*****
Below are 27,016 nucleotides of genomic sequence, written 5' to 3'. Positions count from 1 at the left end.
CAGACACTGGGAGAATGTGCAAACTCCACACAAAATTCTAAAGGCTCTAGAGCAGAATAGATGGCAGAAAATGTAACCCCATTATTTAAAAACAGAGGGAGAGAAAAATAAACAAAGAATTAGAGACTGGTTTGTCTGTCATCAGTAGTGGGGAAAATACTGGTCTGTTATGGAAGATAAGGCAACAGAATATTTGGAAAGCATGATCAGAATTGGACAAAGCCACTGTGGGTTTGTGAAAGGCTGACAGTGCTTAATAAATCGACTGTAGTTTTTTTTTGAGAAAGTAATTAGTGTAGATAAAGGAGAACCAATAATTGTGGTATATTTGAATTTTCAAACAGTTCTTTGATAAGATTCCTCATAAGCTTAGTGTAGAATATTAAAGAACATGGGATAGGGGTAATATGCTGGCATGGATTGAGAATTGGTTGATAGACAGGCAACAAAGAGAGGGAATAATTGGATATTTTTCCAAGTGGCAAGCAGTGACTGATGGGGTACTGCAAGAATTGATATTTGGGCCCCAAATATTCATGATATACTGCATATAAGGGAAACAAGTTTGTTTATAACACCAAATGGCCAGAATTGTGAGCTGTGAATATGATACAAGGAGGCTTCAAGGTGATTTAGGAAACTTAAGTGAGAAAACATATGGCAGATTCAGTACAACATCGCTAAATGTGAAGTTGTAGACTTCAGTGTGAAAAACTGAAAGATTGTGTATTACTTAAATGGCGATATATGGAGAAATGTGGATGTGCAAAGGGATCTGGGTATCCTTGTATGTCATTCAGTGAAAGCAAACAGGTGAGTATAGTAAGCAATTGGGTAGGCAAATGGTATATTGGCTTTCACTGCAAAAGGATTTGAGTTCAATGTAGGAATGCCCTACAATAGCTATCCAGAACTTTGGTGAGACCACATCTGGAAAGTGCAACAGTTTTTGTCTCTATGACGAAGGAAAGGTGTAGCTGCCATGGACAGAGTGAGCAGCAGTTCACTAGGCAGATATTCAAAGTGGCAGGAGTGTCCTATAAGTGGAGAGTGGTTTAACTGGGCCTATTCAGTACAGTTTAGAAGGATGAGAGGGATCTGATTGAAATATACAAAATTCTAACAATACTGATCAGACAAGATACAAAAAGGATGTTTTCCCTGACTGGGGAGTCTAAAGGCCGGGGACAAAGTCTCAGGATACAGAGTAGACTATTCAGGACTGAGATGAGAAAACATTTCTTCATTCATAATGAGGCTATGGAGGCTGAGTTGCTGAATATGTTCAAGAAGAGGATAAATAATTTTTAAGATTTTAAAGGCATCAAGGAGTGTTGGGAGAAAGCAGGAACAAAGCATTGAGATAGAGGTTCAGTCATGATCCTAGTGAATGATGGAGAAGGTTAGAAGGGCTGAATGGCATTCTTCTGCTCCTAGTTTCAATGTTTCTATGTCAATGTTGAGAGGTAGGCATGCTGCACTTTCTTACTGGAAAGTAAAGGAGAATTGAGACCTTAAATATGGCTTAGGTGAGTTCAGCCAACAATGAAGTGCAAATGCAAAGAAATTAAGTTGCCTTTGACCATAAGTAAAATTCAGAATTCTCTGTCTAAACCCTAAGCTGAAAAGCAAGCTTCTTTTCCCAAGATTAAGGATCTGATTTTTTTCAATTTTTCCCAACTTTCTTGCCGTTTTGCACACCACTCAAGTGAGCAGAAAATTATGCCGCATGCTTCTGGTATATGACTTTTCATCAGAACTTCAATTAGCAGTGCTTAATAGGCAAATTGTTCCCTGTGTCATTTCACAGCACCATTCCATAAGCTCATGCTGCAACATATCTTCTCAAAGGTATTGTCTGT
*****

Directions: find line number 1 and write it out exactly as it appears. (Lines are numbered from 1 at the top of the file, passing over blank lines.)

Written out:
Below are 27,016 nucleotides of genomic sequence, written 5' to 3'. Positions count from 1 at the left end.